It appears that the size of the church was reduced in 1828. According to the Ordnance Survey Memoir of the parish (1830s), prior to 1828 the church measured 88 feet by 28 feet and there was an aisle or transept attached to the west end of the north side. In that year the aisle and 28 feet of the main body of the church were removed. The compiler of the Memoir commented: “The original church must have at one time been a building of some consequence, to judge from the superior quality of the white oak and that of the cut sandstone sold on its alteration.” 

(More recently a modern extension was added to the rear of the west end of the building. The original construction is now covered over and not visible)

Parish Registers

When St John’s Church was built, Islandmagee was still divided into many parishes, but these were finally united in 1638. The original parish registers were destroyed in 1922 and the oldest registers now date from 1878.

The History of St Patricks Church, Whitehead

The Rev J Hamilton Bennett was appointed to the Parish of Templecorran and Islandmagee in 1875 to commence work building up a congregation in the growing town of Whitehead. Initially small meetings were held by permission of the Admiralty in the Coastguard Boat House, Whitehead.
The present Parochial Hall located on Edward Road in Whitehead was built and opened on Sunday 3rd July 1898 by the Rev Canon O’Hara AM Vicar of Belfast. The Parochial Hall was built by Mr David Barbour, Building Contractor, and the architect was Mr H Sykes. The cost of construction was £650 and served for 10 years as the church.


As Whitehead grew and developed and the congregation grew the Parochial Hall became overcrowded at the services, and the decision was taken to build a proper church.

On Saturday 19th October 1907 five foundation stones were laid.


The new church of St Patrick was consecrated on Friday 24th July 1908 by the Bishop of Down, Connor and Dromore, the Rt Rev Dr Crozier.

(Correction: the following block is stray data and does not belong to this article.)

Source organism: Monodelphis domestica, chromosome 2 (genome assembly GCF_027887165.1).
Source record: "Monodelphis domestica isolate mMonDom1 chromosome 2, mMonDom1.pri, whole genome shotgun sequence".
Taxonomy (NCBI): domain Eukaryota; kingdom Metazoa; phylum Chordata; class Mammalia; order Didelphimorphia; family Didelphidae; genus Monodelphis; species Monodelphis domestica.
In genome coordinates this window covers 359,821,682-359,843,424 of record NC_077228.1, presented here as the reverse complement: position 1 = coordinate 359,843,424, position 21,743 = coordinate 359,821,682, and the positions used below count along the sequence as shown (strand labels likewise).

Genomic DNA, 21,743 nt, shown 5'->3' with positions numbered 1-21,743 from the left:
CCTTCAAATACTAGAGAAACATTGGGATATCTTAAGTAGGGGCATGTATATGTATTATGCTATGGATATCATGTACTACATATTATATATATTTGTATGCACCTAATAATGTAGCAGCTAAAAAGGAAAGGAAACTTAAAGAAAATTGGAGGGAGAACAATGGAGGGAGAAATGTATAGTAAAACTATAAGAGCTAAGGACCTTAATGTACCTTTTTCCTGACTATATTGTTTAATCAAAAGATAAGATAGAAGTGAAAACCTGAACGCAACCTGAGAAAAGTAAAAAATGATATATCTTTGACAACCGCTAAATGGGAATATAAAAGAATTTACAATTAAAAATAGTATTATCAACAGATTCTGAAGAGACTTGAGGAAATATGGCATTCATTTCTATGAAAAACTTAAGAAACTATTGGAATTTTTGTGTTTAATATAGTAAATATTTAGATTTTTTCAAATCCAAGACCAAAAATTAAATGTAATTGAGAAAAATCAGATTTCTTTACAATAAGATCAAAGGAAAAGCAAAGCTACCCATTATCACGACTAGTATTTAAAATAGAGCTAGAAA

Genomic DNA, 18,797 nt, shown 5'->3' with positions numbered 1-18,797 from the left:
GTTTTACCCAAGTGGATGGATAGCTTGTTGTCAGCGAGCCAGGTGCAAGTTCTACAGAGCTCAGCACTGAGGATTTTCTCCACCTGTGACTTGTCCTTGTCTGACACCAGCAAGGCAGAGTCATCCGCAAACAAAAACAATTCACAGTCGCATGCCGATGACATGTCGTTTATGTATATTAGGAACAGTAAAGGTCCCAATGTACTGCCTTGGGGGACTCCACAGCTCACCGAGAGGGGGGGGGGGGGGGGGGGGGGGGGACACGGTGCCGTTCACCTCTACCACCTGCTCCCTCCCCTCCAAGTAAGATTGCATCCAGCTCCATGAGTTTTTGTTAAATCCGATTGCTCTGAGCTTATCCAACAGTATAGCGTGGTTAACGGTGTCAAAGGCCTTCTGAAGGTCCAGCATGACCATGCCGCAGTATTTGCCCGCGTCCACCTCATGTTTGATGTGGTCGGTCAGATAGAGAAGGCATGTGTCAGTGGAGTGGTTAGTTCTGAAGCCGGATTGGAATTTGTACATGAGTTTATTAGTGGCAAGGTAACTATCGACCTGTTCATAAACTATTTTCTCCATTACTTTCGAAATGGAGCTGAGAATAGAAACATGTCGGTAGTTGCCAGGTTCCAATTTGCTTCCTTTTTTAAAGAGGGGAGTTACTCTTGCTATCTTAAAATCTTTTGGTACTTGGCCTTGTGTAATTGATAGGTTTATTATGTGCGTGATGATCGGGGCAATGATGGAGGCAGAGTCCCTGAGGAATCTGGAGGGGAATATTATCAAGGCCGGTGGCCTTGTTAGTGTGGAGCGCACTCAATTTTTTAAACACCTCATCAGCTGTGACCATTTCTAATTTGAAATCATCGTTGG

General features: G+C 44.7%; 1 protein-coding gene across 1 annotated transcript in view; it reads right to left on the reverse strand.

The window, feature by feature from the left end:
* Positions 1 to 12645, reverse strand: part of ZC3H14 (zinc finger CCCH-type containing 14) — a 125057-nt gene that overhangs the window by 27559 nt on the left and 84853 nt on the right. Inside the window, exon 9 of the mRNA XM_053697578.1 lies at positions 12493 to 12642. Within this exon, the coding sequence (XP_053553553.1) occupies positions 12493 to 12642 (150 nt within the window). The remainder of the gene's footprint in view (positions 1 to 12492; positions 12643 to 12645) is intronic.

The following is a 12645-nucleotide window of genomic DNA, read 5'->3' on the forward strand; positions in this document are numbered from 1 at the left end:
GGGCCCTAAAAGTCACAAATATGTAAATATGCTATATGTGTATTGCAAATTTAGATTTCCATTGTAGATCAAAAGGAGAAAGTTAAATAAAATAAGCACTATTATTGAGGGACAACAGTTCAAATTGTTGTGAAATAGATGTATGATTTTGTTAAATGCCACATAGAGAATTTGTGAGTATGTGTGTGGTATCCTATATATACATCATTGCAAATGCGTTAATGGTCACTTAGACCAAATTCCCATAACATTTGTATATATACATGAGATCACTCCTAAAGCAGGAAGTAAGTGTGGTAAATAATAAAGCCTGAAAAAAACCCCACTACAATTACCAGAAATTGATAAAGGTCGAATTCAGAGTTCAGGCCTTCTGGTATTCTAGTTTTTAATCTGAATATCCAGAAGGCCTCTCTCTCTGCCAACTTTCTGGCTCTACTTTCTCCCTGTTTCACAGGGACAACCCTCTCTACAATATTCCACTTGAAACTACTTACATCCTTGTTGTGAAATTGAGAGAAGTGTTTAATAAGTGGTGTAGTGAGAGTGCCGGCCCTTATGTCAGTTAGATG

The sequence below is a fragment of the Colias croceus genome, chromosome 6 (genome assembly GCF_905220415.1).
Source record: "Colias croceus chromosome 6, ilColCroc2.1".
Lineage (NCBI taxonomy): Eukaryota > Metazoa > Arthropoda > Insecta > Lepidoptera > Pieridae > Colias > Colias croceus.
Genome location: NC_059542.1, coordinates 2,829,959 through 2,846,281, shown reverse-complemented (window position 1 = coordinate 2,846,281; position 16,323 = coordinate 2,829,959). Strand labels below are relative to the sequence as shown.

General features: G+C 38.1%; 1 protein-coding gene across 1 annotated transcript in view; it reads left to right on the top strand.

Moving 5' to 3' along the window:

The Bishop accompanied by his chaplain and members of the building committee were received at the west door of the new church by the minister Rev J Hamilton Bennett and churchwardens, who presented him with a petition asking him to consecrate the church. The procession then made its way to the chancel where the Bishop was presented with a certificate to signify that the church had been properly vested and this was laid upon the communion table before Rev CW Frizzell who was present in the role as registrar.

A Memorial Bell which had been presented to the church was rung for the first time on Friday 9th October 1908.

Madame Daisy Creeny played a part in the opening events by performing the solo ‘Nearer My God To Thee’, while the choir under conductor SW Thornton led the praise, Mrs Egerton presiding at the organ.

The Church of St Patrick was built by Mr James Kidd from Belfast and the architect was Mr DR. Taggart (Hill & Taggart) Belfast. Mr Thomas Blaney, Belfast, supplied the cut stonework for the church.

When Rev Hamilton Bennett addressed the congregation during the special Sunday opening service following the consecration, he reflected on the changes he had witnessed during his 32 years in the parish. He spoke of how services had begun originally in a small way using, by permission of the Admiralty, the Coastguard Boat House. 

He described how, after some years, the congregation were enabled by the kindness of their many friends of all denominations to erect the Parochial Hall, which they had opened free of debt. Rev Bennett went on to describe the newly built St Patrick’s Church as a stately edifice.


The Rev JH Bennett died in 1915, having served faithfully for 39 and a half years in the parish.